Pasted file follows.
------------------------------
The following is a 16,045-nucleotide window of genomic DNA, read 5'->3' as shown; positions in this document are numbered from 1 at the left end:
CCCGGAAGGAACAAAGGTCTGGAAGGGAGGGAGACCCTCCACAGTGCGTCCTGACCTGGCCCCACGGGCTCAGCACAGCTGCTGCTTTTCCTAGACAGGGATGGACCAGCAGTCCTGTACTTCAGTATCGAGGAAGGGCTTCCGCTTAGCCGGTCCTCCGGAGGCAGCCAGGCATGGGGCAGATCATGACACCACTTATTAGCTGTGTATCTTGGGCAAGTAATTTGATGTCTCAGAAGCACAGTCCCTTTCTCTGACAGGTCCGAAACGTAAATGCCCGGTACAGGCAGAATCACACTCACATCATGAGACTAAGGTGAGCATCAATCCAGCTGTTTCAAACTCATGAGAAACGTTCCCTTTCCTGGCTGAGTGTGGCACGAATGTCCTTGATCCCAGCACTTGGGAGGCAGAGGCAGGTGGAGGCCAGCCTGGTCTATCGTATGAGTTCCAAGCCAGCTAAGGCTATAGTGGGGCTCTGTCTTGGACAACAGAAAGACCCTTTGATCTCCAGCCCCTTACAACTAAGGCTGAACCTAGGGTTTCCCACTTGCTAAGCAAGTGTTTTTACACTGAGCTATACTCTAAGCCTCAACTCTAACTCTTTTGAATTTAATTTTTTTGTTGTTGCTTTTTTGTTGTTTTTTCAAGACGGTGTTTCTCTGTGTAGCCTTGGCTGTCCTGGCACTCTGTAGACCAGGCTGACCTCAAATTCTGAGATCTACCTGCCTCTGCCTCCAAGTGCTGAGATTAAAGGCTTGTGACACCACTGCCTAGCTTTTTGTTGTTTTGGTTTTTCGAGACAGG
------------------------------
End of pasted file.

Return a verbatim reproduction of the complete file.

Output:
The following is a 16,045-nucleotide window of genomic DNA, read 5'->3' as shown; positions in this document are numbered from 1 at the left end:
CCCGGAAGGAACAAAGGTCTGGAAGGGAGGGAGACCCTCCACAGTGCGTCCTGACCTGGCCCCACGGGCTCAGCACAGCTGCTGCTTTTCCTAGACAGGGATGGACCAGCAGTCCTGTACTTCAGTATCGAGGAAGGGCTTCCGCTTAGCCGGTCCTCCGGAGGCAGCCAGGCATGGGGCAGATCATGACACCACTTATTAGCTGTGTATCTTGGGCAAGTAATTTGATGTCTCAGAAGCACAGTCCCTTTCTCTGACAGGTCCGAAACGTAAATGCCCGGTACAGGCAGAATCACACTCACATCATGAGACTAAGGTGAGCATCAATCCAGCTGTTTCAAACTCATGAGAAACGTTCCCTTTCCTGGCTGAGTGTGGCACGAATGTCCTTGATCCCAGCACTTGGGAGGCAGAGGCAGGTGGAGGCCAGCCTGGTCTATCGTATGAGTTCCAAGCCAGCTAAGGCTATAGTGGGGCTCTGTCTTGGACAACAGAAAGACCCTTTGATCTCCAGCCCCTTACAACTAAGGCTGAACCTAGGGTTTCCCACTTGCTAAGCAAGTGTTTTTACACTGAGCTATACTCTAAGCCTCAACTCTAACTCTTTTGAATTTAATTTTTTTGTTGTTGCTTTTTTGTTGTTTTTTCAAGACGGTGTTTCTCTGTGTAGCCTTGGCTGTCCTGGCACTCTGTAGACCAGGCTGACCTCAAATTCTGAGATCTACCTGCCTCTGCCTCCAAGTGCTGAGATTAAAGGCTTGTGACACCACTGCCTAGCTTTTTGTTGTTTTGGTTTTTCGAGACAGG